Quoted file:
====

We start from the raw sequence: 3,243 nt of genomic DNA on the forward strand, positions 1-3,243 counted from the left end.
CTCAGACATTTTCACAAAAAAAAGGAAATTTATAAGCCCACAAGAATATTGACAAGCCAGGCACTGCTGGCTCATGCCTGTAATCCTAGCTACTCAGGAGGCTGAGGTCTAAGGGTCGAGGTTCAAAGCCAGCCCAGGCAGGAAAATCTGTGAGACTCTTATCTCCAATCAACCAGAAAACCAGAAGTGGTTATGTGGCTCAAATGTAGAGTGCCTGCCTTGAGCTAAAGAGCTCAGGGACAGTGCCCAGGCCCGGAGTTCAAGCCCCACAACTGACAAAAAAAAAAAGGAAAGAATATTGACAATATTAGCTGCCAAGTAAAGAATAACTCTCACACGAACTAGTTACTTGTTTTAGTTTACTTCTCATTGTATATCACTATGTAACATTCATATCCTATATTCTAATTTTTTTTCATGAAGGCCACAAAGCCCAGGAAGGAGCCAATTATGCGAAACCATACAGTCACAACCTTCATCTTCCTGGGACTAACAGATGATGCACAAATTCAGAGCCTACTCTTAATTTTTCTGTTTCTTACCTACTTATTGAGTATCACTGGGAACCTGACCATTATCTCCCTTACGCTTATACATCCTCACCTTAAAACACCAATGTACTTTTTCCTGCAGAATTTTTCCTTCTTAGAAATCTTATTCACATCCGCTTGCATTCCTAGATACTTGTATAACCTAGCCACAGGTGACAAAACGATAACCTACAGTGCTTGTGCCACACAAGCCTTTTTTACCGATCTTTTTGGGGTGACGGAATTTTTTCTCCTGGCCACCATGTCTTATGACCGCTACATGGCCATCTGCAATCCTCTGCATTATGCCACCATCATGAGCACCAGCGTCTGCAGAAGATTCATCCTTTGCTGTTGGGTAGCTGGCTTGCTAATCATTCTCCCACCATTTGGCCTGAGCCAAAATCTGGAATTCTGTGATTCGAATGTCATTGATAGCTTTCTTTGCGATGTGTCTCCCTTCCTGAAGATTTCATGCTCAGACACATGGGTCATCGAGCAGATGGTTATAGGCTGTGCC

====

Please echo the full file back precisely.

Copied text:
We start from the raw sequence: 3,243 nt of genomic DNA on the forward strand, positions 1-3,243 counted from the left end.
CTCAGACATTTTCACAAAAAAAAGGAAATTTATAAGCCCACAAGAATATTGACAAGCCAGGCACTGCTGGCTCATGCCTGTAATCCTAGCTACTCAGGAGGCTGAGGTCTAAGGGTCGAGGTTCAAAGCCAGCCCAGGCAGGAAAATCTGTGAGACTCTTATCTCCAATCAACCAGAAAACCAGAAGTGGTTATGTGGCTCAAATGTAGAGTGCCTGCCTTGAGCTAAAGAGCTCAGGGACAGTGCCCAGGCCCGGAGTTCAAGCCCCACAACTGACAAAAAAAAAAAGGAAAGAATATTGACAATATTAGCTGCCAAGTAAAGAATAACTCTCACACGAACTAGTTACTTGTTTTAGTTTACTTCTCATTGTATATCACTATGTAACATTCATATCCTATATTCTAATTTTTTTTCATGAAGGCCACAAAGCCCAGGAAGGAGCCAATTATGCGAAACCATACAGTCACAACCTTCATCTTCCTGGGACTAACAGATGATGCACAAATTCAGAGCCTACTCTTAATTTTTCTGTTTCTTACCTACTTATTGAGTATCACTGGGAACCTGACCATTATCTCCCTTACGCTTATACATCCTCACCTTAAAACACCAATGTACTTTTTCCTGCAGAATTTTTCCTTCTTAGAAATCTTATTCACATCCGCTTGCATTCCTAGATACTTGTATAACCTAGCCACAGGTGACAAAACGATAACCTACAGTGCTTGTGCCACACAAGCCTTTTTTACCGATCTTTTTGGGGTGACGGAATTTTTTCTCCTGGCCACCATGTCTTATGACCGCTACATGGCCATCTGCAATCCTCTGCATTATGCCACCATCATGAGCACCAGCGTCTGCAGAAGATTCATCCTTTGCTGTTGGGTAGCTGGCTTGCTAATCATTCTCCCACCATTTGGCCTGAGCCAAAATCTGGAATTCTGTGATTCGAATGTCATTGATAGCTTTCTTTGCGATGTGTCTCCCTTCCTGAAGATTTCATGCTCAGACACATGGGTCATCGAGCAGATGGTTATAGGCTGTGCC